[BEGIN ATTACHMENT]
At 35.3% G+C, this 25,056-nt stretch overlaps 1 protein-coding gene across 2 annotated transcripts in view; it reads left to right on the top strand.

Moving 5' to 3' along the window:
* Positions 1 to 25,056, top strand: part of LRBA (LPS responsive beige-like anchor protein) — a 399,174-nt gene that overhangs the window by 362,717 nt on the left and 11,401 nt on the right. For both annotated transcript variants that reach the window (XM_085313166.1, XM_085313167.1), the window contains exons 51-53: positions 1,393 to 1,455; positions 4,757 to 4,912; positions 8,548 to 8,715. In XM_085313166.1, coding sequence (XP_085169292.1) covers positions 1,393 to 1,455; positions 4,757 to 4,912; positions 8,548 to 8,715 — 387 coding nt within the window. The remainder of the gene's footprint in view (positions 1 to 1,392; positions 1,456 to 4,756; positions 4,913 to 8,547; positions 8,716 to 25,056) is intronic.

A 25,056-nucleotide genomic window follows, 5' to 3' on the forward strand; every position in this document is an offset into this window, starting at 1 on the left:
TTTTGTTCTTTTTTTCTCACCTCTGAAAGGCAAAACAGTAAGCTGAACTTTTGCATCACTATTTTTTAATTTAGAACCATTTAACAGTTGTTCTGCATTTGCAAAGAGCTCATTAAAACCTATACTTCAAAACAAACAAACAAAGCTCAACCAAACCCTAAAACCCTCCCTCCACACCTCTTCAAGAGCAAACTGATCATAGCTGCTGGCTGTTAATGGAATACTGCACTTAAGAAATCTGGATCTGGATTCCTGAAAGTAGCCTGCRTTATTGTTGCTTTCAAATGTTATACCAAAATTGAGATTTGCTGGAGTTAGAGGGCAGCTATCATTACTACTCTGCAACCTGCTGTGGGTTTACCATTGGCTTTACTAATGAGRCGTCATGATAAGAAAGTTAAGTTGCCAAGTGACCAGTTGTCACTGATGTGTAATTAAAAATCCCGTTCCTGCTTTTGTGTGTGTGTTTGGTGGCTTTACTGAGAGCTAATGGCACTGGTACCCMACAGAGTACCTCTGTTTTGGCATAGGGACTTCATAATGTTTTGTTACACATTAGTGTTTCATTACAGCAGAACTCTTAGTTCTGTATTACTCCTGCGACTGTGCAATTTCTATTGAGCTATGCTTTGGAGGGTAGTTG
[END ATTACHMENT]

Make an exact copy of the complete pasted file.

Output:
At 35.3% G+C, this 25,056-nt stretch overlaps 1 protein-coding gene across 2 annotated transcripts in view; it reads left to right on the top strand.

Moving 5' to 3' along the window:
* Positions 1 to 25,056, top strand: part of LRBA (LPS responsive beige-like anchor protein) — a 399,174-nt gene that overhangs the window by 362,717 nt on the left and 11,401 nt on the right. For both annotated transcript variants that reach the window (XM_085313166.1, XM_085313167.1), the window contains exons 51-53: positions 1,393 to 1,455; positions 4,757 to 4,912; positions 8,548 to 8,715. In XM_085313166.1, coding sequence (XP_085169292.1) covers positions 1,393 to 1,455; positions 4,757 to 4,912; positions 8,548 to 8,715 — 387 coding nt within the window. The remainder of the gene's footprint in view (positions 1 to 1,392; positions 1,456 to 4,756; positions 4,913 to 8,547; positions 8,716 to 25,056) is intronic.

A 25,056-nucleotide genomic window follows, 5' to 3' on the forward strand; every position in this document is an offset into this window, starting at 1 on the left:
TTTTGTTCTTTTTTTCTCACCTCTGAAAGGCAAAACAGTAAGCTGAACTTTTGCATCACTATTTTTTAATTTAGAACCATTTAACAGTTGTTCTGCATTTGCAAAGAGCTCATTAAAACCTATACTTCAAAACAAACAAACAAAGCTCAACCAAACCCTAAAACCCTCCCTCCACACCTCTTCAAGAGCAAACTGATCATAGCTGCTGGCTGTTAATGGAATACTGCACTTAAGAAATCTGGATCTGGATTCCTGAAAGTAGCCTGCRTTATTGTTGCTTTCAAATGTTATACCAAAATTGAGATTTGCTGGAGTTAGAGGGCAGCTATCATTACTACTCTGCAACCTGCTGTGGGTTTACCATTGGCTTTACTAATGAGRCGTCATGATAAGAAAGTTAAGTTGCCAAGTGACCAGTTGTCACTGATGTGTAATTAAAAATCCCGTTCCTGCTTTTGTGTGTGTGTTTGGTGGCTTTACTGAGAGCTAATGGCACTGGTACCCMACAGAGTACCTCTGTTTTGGCATAGGGACTTCATAATGTTTTGTTACACATTAGTGTTTCATTACAGCAGAACTCTTAGTTCTGTATTACTCCTGCGACTGTGCAATTTCTATTGAGCTATGCTTTGGAGGGTAGTTG